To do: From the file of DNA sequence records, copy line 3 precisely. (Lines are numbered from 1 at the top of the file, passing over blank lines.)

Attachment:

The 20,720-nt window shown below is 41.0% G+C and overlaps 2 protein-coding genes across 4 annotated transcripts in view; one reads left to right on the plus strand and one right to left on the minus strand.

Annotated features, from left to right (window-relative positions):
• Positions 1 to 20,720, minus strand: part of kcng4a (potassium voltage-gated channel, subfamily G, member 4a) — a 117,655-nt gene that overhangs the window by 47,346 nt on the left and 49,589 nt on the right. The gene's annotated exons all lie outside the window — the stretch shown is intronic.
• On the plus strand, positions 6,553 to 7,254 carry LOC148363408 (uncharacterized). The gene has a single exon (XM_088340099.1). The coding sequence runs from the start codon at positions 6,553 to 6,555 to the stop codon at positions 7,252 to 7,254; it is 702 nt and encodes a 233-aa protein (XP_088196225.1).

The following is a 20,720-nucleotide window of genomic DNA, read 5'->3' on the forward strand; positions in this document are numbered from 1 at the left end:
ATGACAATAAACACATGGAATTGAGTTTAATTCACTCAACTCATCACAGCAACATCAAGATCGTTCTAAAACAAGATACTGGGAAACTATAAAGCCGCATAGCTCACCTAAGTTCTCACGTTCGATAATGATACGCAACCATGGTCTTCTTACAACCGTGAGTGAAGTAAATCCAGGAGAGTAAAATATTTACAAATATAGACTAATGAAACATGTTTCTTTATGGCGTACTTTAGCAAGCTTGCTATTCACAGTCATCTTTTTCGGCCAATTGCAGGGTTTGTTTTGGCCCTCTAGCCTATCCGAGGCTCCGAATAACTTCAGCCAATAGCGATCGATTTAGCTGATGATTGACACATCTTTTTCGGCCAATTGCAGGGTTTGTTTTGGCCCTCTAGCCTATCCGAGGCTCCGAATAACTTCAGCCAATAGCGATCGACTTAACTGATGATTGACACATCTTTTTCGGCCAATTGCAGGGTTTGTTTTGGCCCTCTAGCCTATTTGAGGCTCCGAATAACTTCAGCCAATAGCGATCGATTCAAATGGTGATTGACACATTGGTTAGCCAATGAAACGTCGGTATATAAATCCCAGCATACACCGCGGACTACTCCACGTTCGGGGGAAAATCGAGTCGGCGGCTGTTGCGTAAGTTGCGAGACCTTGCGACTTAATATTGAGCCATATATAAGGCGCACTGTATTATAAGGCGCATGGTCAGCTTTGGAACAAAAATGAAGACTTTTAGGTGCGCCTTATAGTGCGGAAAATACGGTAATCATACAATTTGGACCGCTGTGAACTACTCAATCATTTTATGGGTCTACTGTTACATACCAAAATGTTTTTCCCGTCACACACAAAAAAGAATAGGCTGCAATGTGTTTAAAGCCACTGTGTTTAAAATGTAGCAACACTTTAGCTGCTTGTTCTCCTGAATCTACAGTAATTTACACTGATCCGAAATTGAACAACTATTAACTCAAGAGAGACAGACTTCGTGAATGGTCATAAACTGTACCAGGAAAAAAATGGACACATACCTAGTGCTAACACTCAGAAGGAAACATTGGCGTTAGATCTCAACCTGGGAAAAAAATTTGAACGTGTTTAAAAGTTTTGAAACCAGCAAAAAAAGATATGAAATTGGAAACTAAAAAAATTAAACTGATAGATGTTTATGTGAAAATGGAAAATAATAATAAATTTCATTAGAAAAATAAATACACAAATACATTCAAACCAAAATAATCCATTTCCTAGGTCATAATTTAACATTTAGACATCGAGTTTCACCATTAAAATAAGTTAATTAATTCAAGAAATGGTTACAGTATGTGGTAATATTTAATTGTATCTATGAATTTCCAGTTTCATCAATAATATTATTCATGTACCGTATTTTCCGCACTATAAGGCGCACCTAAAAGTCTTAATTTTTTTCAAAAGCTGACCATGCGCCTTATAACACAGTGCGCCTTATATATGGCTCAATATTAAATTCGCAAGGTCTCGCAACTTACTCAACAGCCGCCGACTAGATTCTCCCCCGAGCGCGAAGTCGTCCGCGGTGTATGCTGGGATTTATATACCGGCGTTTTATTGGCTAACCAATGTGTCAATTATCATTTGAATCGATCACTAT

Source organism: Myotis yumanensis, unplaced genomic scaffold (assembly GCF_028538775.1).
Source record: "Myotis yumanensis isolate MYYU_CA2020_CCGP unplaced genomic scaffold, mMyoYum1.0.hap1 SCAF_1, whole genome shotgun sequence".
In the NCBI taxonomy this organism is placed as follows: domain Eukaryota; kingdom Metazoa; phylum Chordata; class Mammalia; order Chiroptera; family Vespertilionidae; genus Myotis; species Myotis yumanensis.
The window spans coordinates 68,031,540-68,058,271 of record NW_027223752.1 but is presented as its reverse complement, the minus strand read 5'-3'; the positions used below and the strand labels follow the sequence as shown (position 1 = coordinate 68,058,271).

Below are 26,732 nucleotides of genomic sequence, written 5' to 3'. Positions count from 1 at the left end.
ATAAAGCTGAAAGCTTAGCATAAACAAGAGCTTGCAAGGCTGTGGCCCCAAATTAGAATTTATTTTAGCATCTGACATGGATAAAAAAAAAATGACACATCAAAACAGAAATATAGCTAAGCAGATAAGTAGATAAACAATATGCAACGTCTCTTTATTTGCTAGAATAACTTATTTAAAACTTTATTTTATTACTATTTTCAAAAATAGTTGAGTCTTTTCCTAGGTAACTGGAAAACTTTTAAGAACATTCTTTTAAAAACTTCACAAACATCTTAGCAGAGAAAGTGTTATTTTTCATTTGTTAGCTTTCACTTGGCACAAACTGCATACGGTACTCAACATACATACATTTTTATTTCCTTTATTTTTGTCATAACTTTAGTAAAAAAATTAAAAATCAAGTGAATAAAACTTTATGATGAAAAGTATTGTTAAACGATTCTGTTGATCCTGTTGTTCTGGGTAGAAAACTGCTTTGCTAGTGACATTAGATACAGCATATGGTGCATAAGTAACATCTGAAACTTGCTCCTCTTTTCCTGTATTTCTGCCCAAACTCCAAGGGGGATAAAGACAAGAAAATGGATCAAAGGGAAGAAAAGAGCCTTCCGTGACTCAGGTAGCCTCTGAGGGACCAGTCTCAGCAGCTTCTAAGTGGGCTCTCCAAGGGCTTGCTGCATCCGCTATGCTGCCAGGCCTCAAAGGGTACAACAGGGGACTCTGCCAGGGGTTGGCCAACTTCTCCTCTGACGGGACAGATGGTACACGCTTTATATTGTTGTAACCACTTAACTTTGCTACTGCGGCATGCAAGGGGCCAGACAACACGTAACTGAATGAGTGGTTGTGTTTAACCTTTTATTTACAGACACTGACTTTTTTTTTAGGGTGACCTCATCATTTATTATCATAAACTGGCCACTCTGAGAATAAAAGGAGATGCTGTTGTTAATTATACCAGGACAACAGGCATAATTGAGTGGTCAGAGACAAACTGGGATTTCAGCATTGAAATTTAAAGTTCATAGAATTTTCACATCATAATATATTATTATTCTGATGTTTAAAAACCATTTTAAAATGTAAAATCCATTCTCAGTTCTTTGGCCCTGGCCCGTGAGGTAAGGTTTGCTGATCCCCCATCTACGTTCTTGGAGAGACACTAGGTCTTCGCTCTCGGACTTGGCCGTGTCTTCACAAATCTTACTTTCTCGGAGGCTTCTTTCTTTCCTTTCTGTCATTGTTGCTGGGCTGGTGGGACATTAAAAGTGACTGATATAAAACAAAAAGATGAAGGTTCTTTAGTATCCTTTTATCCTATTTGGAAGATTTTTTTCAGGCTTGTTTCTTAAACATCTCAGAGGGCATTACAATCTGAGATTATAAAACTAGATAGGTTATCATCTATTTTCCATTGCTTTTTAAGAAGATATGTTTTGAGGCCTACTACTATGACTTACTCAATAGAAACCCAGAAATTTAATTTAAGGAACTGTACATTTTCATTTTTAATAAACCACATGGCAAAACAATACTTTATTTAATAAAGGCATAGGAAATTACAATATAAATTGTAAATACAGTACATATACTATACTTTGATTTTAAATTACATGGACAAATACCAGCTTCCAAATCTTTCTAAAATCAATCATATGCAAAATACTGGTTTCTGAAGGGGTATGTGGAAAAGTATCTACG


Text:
• Positions 1 to 20,720, minus strand: part of kcng4a (potassium voltage-gated channel, subfamily G, member 4a) — a 117,655-nt gene that overhangs the window by 47,346 nt on the left and 49,589 nt on the right. The gene's annotated exons all lie outside the window — the stretch shown is intronic.